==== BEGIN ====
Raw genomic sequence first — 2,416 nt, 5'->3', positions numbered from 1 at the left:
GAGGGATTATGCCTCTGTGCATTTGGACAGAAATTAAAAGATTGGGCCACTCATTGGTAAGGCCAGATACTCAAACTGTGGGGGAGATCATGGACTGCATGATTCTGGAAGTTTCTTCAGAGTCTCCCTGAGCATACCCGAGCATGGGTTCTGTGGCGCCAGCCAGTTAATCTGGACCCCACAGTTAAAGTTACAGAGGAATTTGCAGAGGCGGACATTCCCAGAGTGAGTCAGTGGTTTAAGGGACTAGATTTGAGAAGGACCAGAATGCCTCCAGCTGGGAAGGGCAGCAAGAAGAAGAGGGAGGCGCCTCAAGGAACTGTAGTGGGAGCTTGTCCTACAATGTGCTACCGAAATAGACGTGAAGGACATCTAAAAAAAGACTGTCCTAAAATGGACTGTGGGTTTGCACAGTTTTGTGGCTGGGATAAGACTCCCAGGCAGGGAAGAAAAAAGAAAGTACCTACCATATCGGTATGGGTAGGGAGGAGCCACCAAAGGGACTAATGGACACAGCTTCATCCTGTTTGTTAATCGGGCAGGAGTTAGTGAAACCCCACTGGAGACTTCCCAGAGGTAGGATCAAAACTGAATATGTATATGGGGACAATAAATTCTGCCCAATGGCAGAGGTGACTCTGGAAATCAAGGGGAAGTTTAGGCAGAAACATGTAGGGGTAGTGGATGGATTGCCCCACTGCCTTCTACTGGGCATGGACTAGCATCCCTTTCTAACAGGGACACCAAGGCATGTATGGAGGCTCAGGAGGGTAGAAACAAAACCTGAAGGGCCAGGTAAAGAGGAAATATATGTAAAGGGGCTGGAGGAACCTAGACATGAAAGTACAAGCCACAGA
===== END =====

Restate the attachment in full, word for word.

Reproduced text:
Raw genomic sequence first — 2,416 nt, 5'->3', positions numbered from 1 at the left:
GAGGGATTATGCCTCTGTGCATTTGGACAGAAATTAAAAGATTGGGCCACTCATTGGTAAGGCCAGATACTCAAACTGTGGGGGAGATCATGGACTGCATGATTCTGGAAGTTTCTTCAGAGTCTCCCTGAGCATACCCGAGCATGGGTTCTGTGGCGCCAGCCAGTTAATCTGGACCCCACAGTTAAAGTTACAGAGGAATTTGCAGAGGCGGACATTCCCAGAGTGAGTCAGTGGTTTAAGGGACTAGATTTGAGAAGGACCAGAATGCCTCCAGCTGGGAAGGGCAGCAAGAAGAAGAGGGAGGCGCCTCAAGGAACTGTAGTGGGAGCTTGTCCTACAATGTGCTACCGAAATAGACGTGAAGGACATCTAAAAAAAGACTGTCCTAAAATGGACTGTGGGTTTGCACAGTTTTGTGGCTGGGATAAGACTCCCAGGCAGGGAAGAAAAAAGAAAGTACCTACCATATCGGTATGGGTAGGGAGGAGCCACCAAAGGGACTAATGGACACAGCTTCATCCTGTTTGTTAATCGGGCAGGAGTTAGTGAAACCCCACTGGAGACTTCCCAGAGGTAGGATCAAAACTGAATATGTATATGGGGACAATAAATTCTGCCCAATGGCAGAGGTGACTCTGGAAATCAAGGGGAAGTTTAGGCAGAAACATGTAGGGGTAGTGGATGGATTGCCCCACTGCCTTCTACTGGGCATGGACTAGCATCCCTTTCTAACAGGGACACCAAGGCATGTATGGAGGCTCAGGAGGGTAGAAACAAAACCTGAAGGGCCAGGTAAAGAGGAAATATATGTAAAGGGGCTGGAGGAACCTAGACATGAAAGTACAAGCCACAGA